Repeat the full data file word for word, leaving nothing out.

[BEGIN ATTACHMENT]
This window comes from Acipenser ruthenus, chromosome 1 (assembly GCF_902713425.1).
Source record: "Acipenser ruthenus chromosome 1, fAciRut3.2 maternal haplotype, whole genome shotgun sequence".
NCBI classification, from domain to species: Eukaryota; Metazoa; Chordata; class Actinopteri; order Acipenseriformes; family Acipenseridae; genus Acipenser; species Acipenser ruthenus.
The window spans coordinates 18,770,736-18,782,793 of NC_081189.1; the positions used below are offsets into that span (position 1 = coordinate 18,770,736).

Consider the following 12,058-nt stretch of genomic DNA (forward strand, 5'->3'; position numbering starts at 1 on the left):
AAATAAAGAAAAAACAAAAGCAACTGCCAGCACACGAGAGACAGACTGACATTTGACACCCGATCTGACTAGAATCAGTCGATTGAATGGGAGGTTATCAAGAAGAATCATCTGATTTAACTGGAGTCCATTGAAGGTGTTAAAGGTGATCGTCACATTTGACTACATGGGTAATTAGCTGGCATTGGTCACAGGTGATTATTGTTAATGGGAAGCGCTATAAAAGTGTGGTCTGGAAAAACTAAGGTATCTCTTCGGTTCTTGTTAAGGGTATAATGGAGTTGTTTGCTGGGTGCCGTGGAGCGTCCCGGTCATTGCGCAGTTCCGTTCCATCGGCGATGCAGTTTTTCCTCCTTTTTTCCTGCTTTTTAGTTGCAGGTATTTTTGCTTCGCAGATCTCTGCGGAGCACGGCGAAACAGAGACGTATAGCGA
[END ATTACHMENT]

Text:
This window comes from Acipenser ruthenus, chromosome 1 (assembly GCF_902713425.1).
Source record: "Acipenser ruthenus chromosome 1, fAciRut3.2 maternal haplotype, whole genome shotgun sequence".
NCBI classification, from domain to species: Eukaryota; Metazoa; Chordata; class Actinopteri; order Acipenseriformes; family Acipenseridae; genus Acipenser; species Acipenser ruthenus.
The window spans coordinates 18,770,736-18,782,793 of NC_081189.1; the positions used below are offsets into that span (position 1 = coordinate 18,770,736).

Consider the following 12,058-nt stretch of genomic DNA (forward strand, 5'->3'; position numbering starts at 1 on the left):
AAATAAAGAAAAAACAAAAGCAACTGCCAGCACACGAGAGACAGACTGACATTTGACACCCGATCTGACTAGAATCAGTCGATTGAATGGGAGGTTATCAAGAAGAATCATCTGATTTAACTGGAGTCCATTGAAGGTGTTAAAGGTGATCGTCACATTTGACTACATGGGTAATTAGCTGGCATTGGTCACAGGTGATTATTGTTAATGGGAAGCGCTATAAAAGTGTGGTCTGGAAAAACTAAGGTATCTCTTCGGTTCTTGTTAAGGGTATAATGGAGTTGTTTGCTGGGTGCCGTGGAGCGTCCCGGTCATTGCGCAGTTCCGTTCCATCGGCGATGCAGTTTTTCCTCCTTTTTTCCTGCTTTTTAGTTGCAGGTATTTTTGCTTCGCAGATCTCTGCGGAGCACGGCGAAACAGAGACGTATAGCGA